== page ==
Sunday, January 27, 2019

"I'm so sorry"

No...I haven't offended someone with something I have written (that I know of anyway).  It's part of a conversation that goes something like this:

Me - "My son is severely autistic"

Other Person - "I'm so sorry"

I understand the context which the person is typically saying this  They are usually saying that they are sorry that some children are born with debilitating conditions.  Or they are perhaps saying they are sorry for the extra stresses they imagine accompany raising a child with autism.  I take the statement as one of empathy and compassion.

It's that next statement that makes me wince...."it must be such a burden".  I try to take a deep breath and remember that the other party is not trying to be as insulting as that sounds.  But what I hear is:  HE must be such a burden.

The dictionary definition uses the words "load", "forced to carry", "oppressive", and "heavy" when explaining what a burden is.  And the feeling that the word carries is one of loathing and regret.  

I've encountered many emotions in my 27 years as Tyler's dad, but loathing and regret have never been included.  I see Tyler as a young man before all else.  Not an autistic young man, just a young man.  His autism may be pervasive but it does NOT define him.  It is what he has, but it is not who he is.  

I too am sorry.  I'm sorry that he won't ever have a wife, or children.  I'm sorry that he has anxieties and pains that we can't truly understand, much less alleviate.  But I have never, ever seen Tyler as a burden.  He is my son.  He is a charming and handsome young man.  He appreciates love and he gives love.  He deserves to live in dignity and respect.  Most importantly, despite his disabilities, he soldiers on...he attends his daily workshop, he attends and donates to his church, and he lives peacefully in his home.  He carries his own weight in this world and then some.  Of course he needs assistance, but he is not a burden.

So when someone wants to show sympathy to the overall circumstance, accept that for what it is intended to be.  But if the word "burden" comes across, I suggest you think twice before letting it go by.  It may be the perfect time to gently but firmly defend the dignity of your loved one.  If they are at all like my Tyler, they've earned it.

Be well and God bless.    Tom

Thursday, January 24, 2019

Peace at Last

With an ice cold Corona in my hand
I slide my toes beneath the sand
The sun eagerly welcomes me
And dances across the blue-green sea

I sink my chair at the waters edge
As though dangling at society's ledge
My ears filled with the ocean's song
That's been repeated many lifetimes long

A soulful peace before my eyes
Bright colors under cloudless skies
Nature's wonders on full display
As meant to happen every day

I close my eyes and see the past
Generations come and gone so fast
The children making castles tall
The ocean claims them one and all

Behind my chair is what I left behind
The pains and struggles of mankind
Politics, violence, and Gods of War
Too far gone to hope restore

That world for me has reached its end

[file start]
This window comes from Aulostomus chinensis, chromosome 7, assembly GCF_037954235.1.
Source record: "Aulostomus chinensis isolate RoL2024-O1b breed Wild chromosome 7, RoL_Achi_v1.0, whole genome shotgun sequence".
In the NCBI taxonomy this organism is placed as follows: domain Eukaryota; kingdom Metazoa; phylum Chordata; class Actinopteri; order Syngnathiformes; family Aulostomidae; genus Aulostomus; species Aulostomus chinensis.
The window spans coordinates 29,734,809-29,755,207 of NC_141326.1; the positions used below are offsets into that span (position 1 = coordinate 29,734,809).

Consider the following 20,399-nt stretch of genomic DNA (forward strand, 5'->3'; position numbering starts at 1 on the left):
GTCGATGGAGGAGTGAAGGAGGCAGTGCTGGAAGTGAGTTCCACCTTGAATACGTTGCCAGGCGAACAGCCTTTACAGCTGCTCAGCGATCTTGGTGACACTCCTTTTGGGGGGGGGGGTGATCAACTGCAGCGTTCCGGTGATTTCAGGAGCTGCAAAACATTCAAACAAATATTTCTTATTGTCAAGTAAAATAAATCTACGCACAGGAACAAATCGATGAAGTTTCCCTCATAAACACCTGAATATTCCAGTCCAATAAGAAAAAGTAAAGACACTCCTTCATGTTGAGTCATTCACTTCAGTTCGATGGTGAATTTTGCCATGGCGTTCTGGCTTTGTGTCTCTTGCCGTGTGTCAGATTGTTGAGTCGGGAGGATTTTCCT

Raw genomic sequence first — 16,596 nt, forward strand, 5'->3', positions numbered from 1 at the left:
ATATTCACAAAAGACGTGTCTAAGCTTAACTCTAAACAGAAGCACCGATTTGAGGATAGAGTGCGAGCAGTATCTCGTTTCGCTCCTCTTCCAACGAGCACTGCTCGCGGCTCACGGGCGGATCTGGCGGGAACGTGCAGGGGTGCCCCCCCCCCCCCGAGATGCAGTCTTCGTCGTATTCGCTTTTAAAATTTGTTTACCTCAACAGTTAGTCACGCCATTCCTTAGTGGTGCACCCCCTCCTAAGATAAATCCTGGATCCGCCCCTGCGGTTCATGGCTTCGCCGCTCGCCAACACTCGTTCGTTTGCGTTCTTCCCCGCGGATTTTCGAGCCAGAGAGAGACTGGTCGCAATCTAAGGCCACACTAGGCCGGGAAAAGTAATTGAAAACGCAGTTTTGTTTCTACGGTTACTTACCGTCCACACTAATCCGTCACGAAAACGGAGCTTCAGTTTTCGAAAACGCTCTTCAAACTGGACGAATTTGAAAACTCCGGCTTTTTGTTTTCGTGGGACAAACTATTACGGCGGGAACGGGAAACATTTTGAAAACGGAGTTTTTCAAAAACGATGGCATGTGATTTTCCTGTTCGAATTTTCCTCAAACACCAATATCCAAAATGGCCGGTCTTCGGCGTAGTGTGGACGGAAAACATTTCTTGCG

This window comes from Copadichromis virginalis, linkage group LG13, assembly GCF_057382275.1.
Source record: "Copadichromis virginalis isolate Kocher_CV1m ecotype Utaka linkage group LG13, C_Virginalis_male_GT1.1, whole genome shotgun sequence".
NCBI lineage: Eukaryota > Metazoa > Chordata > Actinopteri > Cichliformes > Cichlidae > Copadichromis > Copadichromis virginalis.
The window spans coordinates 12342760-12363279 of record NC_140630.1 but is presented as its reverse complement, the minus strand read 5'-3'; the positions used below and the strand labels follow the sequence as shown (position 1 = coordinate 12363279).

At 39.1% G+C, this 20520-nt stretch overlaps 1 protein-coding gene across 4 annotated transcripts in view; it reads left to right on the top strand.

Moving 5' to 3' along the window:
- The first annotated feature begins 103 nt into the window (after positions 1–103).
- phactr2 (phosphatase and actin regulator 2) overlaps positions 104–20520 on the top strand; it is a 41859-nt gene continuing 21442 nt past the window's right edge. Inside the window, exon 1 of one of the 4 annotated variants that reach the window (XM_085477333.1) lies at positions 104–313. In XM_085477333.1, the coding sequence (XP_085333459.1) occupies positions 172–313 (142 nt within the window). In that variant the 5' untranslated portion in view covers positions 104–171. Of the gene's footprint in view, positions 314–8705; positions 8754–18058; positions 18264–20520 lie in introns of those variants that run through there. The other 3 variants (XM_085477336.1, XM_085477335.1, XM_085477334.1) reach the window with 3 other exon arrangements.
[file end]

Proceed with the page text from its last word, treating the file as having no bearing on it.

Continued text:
I cannot turn that way again
I've left those evils in the past
And found my beach retreat at last

I've traded in what's gone so wrong
For a stack of books 'bout heroes gone
Some Buffett tunes to set the mood
With cheap cigars and cheaper food

Speak kindly if you say my name
Or not, won't matter just the same 
Here I'll be right by the shore
At last at peace for ever more

Saturday, January 19, 2019

The Rut We Know

Most of us can identify.  You don't have to have a special needs child or relative to relate.  The devil we know is better than the devil we don't.  The unknown is scary.  We don't walk in the dark because we can't see what is there,

Special needs caregiving is the very definition of this line of thinking,  The life balance is so delicate, so volatile, so dynamic, that to take any chance at all is unthinkable.

Yet nothing changes until something changes,  We can't wait around until a sign drops from the sky and smacks us in the face.  It just doesn't work that way.  We have been given the ability to think and to reason.  So it's our job to see the right thing and DO the right thing.

A few months ago I was miserable in my job,  It was so bad that I knew I wasn't doing the best that I could do.  But I was making the money needed to pay the bills, so I would just continue on.  Fortunately I got a call from another company who wanted to bring me on.  I had moments of apprehension telling me to not take a risk.  Too much on the line to take a chance.  There are mortgage payments, insurance, etc.

I took a leap of faith.  Just like when Tyler moved to his new home, I trusted what I knew was the sensible solution,  I decided that fear and complacency weren't a good reason to stand still.  I took a chance.  I stopped being a victim and I took control.

Today I like my job.  Tyler is adjusted to his home now of 3 years.  As hard as each move was to do, I've not looked back in any form of regret.

Please read this carefully....we get one life.  That's all.  We don't know when it will end.  Our special person gets one life as well, and they deserve the absolute best that life has to offer,  If something isn't working, it's time for a change.  One of the most profound statements I have heard is that the only thing worse than a bad situation for 100 days is allowing a bad situation for 101 days.

If you know it in your heart that things aren't right....change them,  Be unafraid.  Be fearless.  Have tremendous faith and trust in yourself that there is nothing to fear in the dark.  Any decision made out of love and from a sound heart will find the right way.

Be well and God Bless.    Tom